counting cell divisions in vivo
oliver at nasw.org
Thu Feb 4 16:59:38 EST 1999
Thanks for the info! But you're killing me: What do they find with the
BrDu and radio incorporation assays?
(p.s. Since asking my question, I've noticed that Hayflick himself
doesn't think the Hayflick Limit is the explanation for aging--though
perhaps he thinks it is respeonsible for a rarely achieved ceiling age
[haven't gotten that far in his book])
Doug Hosack wrote:
> There are several methods currently used to study cell division in vivo:
> Of recent interest is the study of telomere lengths, but this is confounded
> by telomere-lengthening by telomerase such as found in hematopoetic cells.
> Some researchers have tried to address this problem with telomerase assays,
> but these assays only measure the amounts of telomerase present. That is to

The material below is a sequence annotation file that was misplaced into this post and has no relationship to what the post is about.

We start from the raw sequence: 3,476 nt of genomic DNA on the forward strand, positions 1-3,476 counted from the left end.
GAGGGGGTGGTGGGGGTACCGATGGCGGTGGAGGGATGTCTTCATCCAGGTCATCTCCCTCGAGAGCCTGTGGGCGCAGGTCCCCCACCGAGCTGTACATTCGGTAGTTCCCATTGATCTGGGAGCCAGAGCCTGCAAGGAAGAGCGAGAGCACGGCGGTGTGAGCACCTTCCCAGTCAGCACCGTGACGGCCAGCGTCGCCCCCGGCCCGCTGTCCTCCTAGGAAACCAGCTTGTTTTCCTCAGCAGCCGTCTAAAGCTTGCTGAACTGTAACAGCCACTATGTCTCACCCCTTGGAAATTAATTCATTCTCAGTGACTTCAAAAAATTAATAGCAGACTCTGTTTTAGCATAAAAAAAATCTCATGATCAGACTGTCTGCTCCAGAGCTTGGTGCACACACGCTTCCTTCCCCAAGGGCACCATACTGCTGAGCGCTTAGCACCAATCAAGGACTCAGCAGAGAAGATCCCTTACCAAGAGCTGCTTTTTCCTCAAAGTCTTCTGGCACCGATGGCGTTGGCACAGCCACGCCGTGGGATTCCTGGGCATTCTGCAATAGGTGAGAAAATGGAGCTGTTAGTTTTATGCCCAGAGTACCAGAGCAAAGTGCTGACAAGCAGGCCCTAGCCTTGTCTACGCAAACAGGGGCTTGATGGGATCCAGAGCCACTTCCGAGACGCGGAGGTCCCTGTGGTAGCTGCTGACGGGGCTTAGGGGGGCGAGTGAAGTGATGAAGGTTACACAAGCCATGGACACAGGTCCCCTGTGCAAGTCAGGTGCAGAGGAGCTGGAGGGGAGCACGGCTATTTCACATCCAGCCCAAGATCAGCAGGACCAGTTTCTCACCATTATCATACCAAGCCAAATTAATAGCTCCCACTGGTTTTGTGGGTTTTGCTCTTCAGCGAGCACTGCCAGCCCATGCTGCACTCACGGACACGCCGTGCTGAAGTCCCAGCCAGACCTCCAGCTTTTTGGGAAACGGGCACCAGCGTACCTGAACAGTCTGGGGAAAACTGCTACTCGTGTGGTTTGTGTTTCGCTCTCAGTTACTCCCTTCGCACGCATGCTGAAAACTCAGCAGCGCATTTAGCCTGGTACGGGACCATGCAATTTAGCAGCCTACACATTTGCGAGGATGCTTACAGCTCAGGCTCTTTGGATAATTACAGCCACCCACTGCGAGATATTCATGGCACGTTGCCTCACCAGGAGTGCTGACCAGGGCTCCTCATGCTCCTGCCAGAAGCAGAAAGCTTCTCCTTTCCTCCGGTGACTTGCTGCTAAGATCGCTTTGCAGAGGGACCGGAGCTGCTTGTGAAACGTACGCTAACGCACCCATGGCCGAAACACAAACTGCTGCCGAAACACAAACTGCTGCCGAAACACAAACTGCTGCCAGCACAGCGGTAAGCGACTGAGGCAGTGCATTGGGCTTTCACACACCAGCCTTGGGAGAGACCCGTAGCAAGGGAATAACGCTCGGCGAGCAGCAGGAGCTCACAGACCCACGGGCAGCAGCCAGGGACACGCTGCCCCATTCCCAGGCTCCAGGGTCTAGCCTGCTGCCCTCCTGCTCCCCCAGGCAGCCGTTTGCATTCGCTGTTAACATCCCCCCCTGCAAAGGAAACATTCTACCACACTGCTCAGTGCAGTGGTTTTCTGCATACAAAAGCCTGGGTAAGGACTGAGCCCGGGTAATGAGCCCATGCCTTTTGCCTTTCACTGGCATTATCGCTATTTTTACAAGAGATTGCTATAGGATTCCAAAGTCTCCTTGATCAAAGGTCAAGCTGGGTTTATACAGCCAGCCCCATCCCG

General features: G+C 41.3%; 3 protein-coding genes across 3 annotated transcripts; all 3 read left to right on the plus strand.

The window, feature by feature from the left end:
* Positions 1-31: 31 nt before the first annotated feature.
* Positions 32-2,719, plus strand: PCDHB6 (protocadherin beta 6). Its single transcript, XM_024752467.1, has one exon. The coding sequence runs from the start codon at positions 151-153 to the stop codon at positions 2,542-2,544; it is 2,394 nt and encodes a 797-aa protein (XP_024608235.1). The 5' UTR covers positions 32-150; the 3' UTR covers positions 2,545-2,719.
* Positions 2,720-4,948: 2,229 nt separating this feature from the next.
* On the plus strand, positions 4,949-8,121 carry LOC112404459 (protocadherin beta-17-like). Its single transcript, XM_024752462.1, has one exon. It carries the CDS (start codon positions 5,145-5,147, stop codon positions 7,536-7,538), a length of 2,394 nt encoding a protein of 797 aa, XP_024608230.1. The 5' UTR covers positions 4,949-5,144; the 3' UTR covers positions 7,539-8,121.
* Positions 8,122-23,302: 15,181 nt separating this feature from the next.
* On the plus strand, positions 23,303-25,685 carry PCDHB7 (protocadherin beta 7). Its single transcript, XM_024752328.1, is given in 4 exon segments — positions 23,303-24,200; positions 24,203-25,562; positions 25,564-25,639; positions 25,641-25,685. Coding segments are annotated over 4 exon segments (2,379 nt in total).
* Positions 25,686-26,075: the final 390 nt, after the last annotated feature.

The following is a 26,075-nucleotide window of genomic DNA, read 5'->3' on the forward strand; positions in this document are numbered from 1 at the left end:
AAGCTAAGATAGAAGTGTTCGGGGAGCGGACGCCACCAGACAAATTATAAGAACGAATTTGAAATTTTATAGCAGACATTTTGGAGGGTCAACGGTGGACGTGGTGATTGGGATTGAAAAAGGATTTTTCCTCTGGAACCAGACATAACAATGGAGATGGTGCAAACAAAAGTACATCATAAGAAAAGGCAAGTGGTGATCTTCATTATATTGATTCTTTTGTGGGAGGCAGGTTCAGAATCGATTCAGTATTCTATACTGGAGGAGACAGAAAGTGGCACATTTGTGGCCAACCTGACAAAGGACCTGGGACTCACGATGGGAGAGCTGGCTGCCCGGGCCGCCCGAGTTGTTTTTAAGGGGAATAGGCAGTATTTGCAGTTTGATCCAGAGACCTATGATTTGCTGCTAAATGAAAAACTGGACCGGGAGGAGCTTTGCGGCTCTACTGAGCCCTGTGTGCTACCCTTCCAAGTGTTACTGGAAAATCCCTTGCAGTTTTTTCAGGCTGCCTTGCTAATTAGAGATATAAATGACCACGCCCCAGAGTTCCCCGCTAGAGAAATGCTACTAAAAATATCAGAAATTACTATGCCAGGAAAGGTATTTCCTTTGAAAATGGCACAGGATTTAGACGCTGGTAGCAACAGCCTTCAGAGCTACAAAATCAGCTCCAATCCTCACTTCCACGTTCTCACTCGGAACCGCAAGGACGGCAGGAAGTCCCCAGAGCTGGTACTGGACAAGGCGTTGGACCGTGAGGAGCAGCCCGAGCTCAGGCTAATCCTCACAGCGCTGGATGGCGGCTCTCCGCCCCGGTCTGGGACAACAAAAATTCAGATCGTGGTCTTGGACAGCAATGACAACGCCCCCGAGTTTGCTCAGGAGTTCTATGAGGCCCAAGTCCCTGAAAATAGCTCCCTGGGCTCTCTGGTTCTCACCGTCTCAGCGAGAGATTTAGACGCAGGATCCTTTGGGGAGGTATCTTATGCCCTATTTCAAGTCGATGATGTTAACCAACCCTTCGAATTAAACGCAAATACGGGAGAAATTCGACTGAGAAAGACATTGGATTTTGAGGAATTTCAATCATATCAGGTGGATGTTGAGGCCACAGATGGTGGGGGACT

> say that they do not necessarily measure telomerase activity in situ.
> (There are other factors such as TRF1 and Tankyrase that regulate whether
> the telomerase present actually lengthens telomeres.)
> Other methods involve measuring the incorporation of labeled nucleotides
> into DNA, such as radionucleotides, BrdU or deuterated nucleotides. For
> long-term studies, a researcher would first load the animal with the label,
> and then measure the loss of label at various timepoints as a measure of
> cell replication.
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